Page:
I forgot to blog about my latest episode of health tourism.
In my last fortnight in the UK I managed to get a kidney infection. The doctor said it probably wasn't kidney stones. Even I had got as far as working out that it might be kidney stones, using NHS Direct, since I already had the gall bladder and stones out when I was living in Greece. His reasoning was that it went away after a course of antibiotics, so it probably was only an infection. I didn't find this very comforting, since it could easily come back, if he was wrong, and it could be very painful, if I was a long way from a decent hospital. So not wanting to wait for the NHS to decide when it would deign to see me, I organised to see a Bosnian doctor who came recommended by my American friend who has been there for years.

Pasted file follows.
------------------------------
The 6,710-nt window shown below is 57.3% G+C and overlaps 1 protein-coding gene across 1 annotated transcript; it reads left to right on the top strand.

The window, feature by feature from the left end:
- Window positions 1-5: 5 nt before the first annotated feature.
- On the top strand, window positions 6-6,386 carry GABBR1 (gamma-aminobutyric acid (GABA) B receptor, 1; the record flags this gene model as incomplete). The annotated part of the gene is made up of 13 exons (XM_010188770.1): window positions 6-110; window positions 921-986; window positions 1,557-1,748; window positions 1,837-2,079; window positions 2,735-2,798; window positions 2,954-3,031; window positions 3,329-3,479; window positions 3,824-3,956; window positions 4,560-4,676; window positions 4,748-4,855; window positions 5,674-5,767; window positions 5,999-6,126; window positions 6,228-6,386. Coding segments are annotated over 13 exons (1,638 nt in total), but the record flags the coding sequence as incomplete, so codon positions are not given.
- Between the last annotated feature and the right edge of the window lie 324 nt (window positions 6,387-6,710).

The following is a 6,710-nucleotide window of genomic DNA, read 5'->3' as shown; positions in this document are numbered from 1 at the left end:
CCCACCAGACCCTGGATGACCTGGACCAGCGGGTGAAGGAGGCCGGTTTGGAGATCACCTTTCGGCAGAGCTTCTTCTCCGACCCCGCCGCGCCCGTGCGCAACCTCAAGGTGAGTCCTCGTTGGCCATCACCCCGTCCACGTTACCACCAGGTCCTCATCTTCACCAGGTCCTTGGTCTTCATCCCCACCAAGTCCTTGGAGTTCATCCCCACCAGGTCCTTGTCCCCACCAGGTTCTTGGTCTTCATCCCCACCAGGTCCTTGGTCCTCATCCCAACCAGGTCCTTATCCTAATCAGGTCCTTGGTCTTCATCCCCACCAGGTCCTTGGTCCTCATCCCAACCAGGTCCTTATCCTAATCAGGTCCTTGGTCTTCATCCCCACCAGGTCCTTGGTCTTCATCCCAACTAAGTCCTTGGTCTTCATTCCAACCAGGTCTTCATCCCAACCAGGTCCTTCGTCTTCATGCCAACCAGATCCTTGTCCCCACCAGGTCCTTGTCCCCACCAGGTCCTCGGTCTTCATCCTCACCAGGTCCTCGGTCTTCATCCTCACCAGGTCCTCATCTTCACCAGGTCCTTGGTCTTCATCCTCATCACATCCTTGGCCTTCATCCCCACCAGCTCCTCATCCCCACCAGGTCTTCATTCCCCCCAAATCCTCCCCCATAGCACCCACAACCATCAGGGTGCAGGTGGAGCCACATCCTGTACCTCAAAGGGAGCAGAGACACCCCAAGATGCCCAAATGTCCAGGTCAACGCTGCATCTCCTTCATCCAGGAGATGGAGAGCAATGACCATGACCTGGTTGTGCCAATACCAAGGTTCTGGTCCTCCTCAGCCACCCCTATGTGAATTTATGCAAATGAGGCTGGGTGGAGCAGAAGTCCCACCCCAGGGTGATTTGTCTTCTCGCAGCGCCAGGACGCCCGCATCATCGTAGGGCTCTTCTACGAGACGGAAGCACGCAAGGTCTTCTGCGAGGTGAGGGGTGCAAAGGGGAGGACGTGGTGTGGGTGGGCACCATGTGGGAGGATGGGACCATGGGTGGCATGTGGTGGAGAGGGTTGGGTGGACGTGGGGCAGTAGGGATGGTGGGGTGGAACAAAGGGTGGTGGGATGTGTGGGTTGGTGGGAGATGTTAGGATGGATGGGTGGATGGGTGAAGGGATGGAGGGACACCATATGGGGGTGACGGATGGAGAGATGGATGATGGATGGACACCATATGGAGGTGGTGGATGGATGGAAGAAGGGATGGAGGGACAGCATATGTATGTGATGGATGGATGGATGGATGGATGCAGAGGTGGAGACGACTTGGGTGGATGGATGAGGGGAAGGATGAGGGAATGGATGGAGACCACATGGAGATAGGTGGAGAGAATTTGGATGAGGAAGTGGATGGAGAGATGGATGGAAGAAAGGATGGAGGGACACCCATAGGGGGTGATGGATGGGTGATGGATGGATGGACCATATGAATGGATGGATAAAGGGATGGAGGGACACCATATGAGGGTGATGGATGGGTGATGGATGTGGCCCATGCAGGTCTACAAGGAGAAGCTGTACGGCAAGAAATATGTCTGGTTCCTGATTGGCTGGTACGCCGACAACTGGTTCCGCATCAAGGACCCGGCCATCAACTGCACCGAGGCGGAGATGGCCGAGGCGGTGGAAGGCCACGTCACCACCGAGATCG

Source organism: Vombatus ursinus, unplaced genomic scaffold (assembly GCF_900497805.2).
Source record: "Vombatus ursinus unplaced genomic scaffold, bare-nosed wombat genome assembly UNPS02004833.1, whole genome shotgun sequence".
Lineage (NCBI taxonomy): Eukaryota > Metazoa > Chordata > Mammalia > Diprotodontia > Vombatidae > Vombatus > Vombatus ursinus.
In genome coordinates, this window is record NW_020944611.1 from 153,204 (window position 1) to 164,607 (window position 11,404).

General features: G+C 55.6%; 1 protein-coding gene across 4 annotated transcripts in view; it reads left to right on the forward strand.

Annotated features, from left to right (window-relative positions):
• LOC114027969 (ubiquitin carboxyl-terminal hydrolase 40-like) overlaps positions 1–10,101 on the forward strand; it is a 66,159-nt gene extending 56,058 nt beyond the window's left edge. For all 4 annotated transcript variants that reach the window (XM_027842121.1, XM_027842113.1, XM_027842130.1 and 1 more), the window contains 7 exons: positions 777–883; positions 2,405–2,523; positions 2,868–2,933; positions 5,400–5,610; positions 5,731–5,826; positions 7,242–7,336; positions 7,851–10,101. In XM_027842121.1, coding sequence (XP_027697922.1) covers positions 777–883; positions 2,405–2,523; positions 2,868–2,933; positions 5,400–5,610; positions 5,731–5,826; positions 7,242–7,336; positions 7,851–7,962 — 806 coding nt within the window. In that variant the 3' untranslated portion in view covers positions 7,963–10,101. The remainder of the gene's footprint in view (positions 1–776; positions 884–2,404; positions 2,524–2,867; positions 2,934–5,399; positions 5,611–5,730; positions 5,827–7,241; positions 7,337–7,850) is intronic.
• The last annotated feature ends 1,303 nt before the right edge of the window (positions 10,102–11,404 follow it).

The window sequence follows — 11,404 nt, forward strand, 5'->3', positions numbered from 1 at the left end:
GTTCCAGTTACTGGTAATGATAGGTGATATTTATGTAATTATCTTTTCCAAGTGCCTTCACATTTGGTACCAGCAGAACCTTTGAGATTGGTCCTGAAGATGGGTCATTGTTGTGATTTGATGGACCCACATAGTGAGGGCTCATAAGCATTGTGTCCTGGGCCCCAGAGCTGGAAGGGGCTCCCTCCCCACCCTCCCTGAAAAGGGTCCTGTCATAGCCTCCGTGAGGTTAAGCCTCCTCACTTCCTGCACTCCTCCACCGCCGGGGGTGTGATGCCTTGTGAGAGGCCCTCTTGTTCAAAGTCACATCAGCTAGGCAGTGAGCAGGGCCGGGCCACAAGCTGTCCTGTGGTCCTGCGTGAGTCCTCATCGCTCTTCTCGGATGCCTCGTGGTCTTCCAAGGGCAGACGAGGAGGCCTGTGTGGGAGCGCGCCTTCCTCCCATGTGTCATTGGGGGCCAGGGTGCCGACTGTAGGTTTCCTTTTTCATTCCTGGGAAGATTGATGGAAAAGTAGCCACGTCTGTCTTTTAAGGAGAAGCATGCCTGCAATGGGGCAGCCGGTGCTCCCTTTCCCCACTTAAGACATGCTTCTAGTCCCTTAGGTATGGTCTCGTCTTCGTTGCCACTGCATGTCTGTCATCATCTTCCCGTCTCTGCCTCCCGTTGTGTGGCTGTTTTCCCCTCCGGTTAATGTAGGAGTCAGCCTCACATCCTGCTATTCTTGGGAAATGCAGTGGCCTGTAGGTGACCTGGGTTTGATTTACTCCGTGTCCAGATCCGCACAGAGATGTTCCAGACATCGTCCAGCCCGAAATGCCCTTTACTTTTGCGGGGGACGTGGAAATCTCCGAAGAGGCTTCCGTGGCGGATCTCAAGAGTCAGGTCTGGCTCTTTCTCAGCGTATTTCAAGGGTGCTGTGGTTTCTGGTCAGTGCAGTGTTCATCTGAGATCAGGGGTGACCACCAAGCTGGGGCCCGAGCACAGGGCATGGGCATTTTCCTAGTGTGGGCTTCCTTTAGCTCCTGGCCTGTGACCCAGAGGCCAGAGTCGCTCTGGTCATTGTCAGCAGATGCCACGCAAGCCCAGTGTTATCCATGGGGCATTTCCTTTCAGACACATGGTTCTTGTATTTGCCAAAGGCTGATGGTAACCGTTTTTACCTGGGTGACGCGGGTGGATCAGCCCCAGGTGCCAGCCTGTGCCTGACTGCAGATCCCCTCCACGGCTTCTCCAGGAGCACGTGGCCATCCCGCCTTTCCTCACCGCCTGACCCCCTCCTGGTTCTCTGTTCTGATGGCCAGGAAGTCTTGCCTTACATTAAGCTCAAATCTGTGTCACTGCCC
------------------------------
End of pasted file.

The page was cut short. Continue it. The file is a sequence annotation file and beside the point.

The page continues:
One phone call and I had an appointment next day. After a taxi ride to the new Avaz Business Centre, half an hour and a payment of 25 Euros later, I had a letter and pictures to prove I had a small kidney stone, nothing to worry about. The doctor said it could be washed out by drinking lots of tea. The letter is in Bosanski, but the pictures are in English. My kidneys are apparently in good shape for my age.
Of course the British treatment of saying that if I thought I was better, I was better, and there was nothing else to do, may be cheaper. But is it really reassuring? OK, not everybody has to worry about the risk of agonising pain when you are in a country where the health service is not so good. I suppose if you can get to a hospital in 20 minutes and get good treatment, then spending 25 Euros to be sure of the diagnosis is arguably an unnecessary extra expense. But they have the equipment anyway, and is it used to full capacity? I bet not.
But if ordinary GPs' surgeries in Bosnia and Lithuania can afford ultrasound scanners, why can't British ones? Isn't it better to diagnose if there is really is a problem, rather than just to hope it will not come back. Ultrasound is not so special these days.